Some photos follow, showing preparation and serving of the dish:

Cutting up the wild onions and the mushrooms. The fish is in the casserole.

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The casserole ready to bake.  Wild onion IMG_2926 copy

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The recipe calls for shrimp, but in this case the dish has been made with cut-up cooked mussels, purchased frozen.

 

Shredded Beet Salad (Adapted from Farmer John's Cookbook, John Peterson, Gibbs Smith, 2006)

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2-3 cups coarsely grated raw beet                              1/2 teaspoon Dijon mustard

1/4 cup olive oil                                                           2 Tablespoons white or rice vinegar

1 Tablespoon finely chopped  shallot (or white part of wild onion , scallion, or chopped bulb onion)

1 small clove garlic, finely minced (1/4-1/2 teaspoon)

1 Tablespoon chopped fresh dill leaves or one teaspoon of dried dill weed)

salt and black pepper if desired

leaves and flowers of wild Mediterranean onion for garnish

             Put the grated beets in a large salad bowl. In a small jar with a lid, combine the rest of the ingredients. Put the lid on and shake vigorously to mix ingredients. Pour the dressing over the beets and toss with two spoons until well coated. Adjust flavor if needed. The salad is now ready to eat, but it's even better if marinated in the refrigerator for at least an hour. Keeps in the refrigerator for several days.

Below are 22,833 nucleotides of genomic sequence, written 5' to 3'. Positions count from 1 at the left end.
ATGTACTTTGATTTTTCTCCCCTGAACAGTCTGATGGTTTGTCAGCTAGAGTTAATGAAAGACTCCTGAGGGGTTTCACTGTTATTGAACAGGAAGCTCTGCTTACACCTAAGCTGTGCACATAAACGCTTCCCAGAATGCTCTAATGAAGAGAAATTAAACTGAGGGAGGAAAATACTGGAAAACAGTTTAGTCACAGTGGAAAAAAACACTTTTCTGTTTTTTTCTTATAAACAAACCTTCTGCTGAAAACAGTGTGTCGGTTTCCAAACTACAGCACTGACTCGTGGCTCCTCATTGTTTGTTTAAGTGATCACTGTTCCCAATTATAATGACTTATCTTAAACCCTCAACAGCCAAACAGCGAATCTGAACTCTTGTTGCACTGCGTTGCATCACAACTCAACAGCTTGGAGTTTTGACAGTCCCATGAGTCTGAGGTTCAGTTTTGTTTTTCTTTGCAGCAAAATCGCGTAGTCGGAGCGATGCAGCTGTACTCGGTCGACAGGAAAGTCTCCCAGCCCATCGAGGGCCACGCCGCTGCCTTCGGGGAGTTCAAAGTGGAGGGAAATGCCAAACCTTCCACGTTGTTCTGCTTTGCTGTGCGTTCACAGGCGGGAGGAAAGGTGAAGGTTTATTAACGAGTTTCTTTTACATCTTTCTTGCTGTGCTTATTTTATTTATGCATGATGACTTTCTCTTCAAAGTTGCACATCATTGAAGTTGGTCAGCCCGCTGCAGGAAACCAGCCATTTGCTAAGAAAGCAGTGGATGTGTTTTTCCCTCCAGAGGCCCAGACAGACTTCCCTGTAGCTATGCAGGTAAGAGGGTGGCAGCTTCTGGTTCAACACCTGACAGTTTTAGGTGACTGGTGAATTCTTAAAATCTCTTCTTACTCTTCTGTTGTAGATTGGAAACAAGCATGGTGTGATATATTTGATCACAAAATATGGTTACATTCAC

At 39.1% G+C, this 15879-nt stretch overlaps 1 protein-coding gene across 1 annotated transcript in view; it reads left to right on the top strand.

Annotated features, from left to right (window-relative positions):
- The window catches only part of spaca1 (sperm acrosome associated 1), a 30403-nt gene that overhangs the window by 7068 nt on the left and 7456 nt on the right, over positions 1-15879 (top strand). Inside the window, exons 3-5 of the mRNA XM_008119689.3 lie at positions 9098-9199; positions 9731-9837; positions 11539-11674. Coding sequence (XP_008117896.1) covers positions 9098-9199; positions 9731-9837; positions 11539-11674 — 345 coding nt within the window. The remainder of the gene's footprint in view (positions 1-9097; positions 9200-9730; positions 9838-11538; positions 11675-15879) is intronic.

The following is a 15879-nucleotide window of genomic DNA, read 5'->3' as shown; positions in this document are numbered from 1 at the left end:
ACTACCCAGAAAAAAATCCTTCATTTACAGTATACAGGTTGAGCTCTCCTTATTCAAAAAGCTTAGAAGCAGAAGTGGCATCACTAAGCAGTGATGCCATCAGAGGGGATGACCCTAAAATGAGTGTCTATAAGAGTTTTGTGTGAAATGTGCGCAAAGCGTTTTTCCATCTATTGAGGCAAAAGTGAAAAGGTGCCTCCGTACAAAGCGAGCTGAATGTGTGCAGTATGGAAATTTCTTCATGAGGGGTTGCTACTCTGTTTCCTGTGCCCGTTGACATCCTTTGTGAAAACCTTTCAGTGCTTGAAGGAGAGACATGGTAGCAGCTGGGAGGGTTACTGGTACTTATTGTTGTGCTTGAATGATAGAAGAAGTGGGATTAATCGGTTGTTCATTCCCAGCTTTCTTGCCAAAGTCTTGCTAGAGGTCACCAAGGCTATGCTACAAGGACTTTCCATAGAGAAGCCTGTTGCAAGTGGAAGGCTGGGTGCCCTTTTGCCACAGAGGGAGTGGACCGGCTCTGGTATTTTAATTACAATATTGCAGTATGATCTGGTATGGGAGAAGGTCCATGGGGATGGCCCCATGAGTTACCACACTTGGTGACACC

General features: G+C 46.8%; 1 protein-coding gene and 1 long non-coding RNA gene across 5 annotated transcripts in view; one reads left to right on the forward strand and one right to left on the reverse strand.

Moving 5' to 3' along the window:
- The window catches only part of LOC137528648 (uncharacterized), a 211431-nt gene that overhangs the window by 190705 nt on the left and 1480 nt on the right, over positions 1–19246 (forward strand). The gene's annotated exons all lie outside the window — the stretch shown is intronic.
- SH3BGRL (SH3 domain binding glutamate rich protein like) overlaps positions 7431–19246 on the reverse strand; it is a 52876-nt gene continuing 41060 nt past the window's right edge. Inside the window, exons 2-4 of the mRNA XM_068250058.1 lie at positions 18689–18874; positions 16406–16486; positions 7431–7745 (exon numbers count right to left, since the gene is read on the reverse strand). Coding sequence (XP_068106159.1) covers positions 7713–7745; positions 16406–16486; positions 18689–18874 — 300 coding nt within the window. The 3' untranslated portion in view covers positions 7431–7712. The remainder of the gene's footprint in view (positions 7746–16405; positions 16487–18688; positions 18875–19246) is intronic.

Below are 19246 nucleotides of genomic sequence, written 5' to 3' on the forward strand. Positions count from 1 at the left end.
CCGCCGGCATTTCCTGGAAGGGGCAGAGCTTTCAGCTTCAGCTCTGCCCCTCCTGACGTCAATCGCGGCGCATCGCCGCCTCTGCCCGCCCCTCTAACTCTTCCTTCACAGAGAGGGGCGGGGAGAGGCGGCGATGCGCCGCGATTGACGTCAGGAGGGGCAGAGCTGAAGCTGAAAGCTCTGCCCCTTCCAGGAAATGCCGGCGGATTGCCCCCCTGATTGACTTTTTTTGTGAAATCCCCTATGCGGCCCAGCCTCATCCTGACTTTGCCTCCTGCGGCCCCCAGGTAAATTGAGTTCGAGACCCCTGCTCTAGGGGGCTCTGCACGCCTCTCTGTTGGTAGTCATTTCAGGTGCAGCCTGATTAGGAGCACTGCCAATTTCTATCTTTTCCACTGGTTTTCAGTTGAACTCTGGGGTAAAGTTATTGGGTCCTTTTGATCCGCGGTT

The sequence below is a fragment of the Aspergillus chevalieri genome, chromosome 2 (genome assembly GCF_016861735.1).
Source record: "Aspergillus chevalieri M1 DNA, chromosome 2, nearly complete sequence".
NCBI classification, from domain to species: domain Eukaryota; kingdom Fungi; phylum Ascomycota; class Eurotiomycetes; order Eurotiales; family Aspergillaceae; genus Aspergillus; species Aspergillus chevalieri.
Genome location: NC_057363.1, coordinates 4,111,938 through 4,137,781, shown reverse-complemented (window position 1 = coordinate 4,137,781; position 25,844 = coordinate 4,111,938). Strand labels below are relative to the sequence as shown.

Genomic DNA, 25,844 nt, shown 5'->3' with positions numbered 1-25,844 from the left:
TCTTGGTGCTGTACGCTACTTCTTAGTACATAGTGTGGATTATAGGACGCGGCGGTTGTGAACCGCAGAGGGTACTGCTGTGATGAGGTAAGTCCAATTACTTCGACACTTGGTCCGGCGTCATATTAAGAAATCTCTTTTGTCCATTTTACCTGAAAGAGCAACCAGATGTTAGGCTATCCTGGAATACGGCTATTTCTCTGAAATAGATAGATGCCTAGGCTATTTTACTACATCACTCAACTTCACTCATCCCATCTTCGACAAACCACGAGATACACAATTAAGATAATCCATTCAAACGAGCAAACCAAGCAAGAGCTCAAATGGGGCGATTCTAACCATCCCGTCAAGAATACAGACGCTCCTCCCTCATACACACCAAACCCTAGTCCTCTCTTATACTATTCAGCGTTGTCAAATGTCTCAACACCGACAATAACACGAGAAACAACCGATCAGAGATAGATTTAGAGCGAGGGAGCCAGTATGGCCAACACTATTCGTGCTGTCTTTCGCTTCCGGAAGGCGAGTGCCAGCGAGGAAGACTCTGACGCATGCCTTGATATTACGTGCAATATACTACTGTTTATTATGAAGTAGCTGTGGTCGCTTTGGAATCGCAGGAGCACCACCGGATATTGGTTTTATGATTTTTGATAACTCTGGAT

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Some Resources for Waterwise Gardeners

This is not meant to be a complete list, by any means, but here are a few publications and links that will be useful if you are selecting plants for a waterwise garden.

WUCOLS stands for Water Use Classification of Landscape Plants. This project, sponsored by UCDavis, California Dept of Water Resources, California Center for Urban Horticulture, lets you find out the water needs of over 3,500 landscape plants in six different regions of California. The most recent version WUCOLS IV,can be accessed at the following address:

http://ucanr.edu/sites/WUCOLS/   Click on "Plant Search" Or you can use this link: WUCOLS IV

For information on growing California Native Plants, check out the Las Pilitas web site, laspilitas.com, or use this link: Las Pilitas Nursery.

Here are links to two articles on the subject of watering trees during a drought that were recently in the San Francisco Chronicle:

Trees Out on A Limb

Watering Trees in A Drought

Finally, here is a short list of books that you will find useful as you seek ideas and plants for a waterwise garden:

California Native Plants for the Garden, Burnstein, Fross, O'Brien, Cachuma Press, 2005.Photos, text on garden uses and care.